By Jenna Hoover
As Kelsey described in last week’s blog post, signage on campus waste bins needs to be clearer and simpler. To assist in these efforts, our team is currently designing a sign to be posted in our study area within North Campus. However, in the creation of this signage, many questions have come up. How large should the sign be? Should there be more of an emphasis on text or graphics? Should we use photos or hand-drawn graphics to illustrate the different waste items? To answer these questions, we looked to the many examples of recycling signage available online as well as on-campus.
With the Zero Waste Pauley Action Research Team also working to improve UCLA’s diversion rates through signage, we looked first to the posters they created for Dance Marathon. Featuring crisp photos and bold text, the signs inspired us to aim to achieve a visually appealing balance of text and graphics. However, after looking at educational materials for recycling programs like NYC Recycles, our team decided to use graphics rather than photos for our signage. This decision was supported by the 2013 ASUCLA Action Research Team’s finding that students prefer graphics to photos on waste signage.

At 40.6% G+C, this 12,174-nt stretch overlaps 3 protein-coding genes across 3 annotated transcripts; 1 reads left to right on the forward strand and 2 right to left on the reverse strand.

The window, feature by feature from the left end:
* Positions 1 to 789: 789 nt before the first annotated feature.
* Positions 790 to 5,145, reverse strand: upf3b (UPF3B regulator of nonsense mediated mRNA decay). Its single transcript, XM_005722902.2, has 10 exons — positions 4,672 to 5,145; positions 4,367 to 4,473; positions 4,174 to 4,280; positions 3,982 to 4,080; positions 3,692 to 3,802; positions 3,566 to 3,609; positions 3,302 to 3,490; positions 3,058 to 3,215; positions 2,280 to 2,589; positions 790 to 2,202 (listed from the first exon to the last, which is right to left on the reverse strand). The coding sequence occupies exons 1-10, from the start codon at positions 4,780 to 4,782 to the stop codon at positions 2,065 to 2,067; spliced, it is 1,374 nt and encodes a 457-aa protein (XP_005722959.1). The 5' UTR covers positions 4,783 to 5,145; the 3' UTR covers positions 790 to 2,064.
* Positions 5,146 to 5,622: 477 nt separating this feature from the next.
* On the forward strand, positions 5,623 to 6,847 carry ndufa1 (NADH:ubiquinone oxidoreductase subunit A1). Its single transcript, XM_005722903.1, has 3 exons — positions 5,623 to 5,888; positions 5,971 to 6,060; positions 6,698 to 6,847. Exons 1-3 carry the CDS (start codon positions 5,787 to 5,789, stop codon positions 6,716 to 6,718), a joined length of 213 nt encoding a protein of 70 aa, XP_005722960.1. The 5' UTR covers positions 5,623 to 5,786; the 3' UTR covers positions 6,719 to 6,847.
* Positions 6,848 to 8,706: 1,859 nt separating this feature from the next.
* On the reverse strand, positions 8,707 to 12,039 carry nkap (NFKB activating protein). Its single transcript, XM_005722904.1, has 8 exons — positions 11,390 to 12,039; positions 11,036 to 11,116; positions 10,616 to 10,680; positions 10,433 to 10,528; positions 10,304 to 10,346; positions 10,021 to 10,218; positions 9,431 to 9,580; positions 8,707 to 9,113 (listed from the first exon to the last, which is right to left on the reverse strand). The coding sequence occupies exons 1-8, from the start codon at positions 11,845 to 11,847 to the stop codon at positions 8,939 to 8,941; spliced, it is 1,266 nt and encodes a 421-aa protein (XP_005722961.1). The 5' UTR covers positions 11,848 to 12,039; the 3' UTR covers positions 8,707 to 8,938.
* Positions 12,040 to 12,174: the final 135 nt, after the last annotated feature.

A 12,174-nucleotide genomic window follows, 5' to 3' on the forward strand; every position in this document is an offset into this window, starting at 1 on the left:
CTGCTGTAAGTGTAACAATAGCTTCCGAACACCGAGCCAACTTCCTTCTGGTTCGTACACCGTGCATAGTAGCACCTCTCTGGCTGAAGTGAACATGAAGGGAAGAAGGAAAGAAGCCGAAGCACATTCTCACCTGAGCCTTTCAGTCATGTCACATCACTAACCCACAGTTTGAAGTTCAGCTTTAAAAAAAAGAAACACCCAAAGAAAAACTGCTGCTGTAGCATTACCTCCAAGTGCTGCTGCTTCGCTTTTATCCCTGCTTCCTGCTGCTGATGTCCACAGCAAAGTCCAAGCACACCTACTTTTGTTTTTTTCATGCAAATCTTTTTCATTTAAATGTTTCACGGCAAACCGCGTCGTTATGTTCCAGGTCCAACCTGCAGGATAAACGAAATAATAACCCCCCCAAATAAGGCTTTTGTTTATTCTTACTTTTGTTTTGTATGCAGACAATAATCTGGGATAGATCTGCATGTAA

Based on the many signage examples we looked at, our team now has a vision in mind for what our design should look like. Currently, we are in the process of creating the graphics and determining how to post it around Macgowan. Stay tuned to see how adding improved signage to our study area affects waste diversion rates!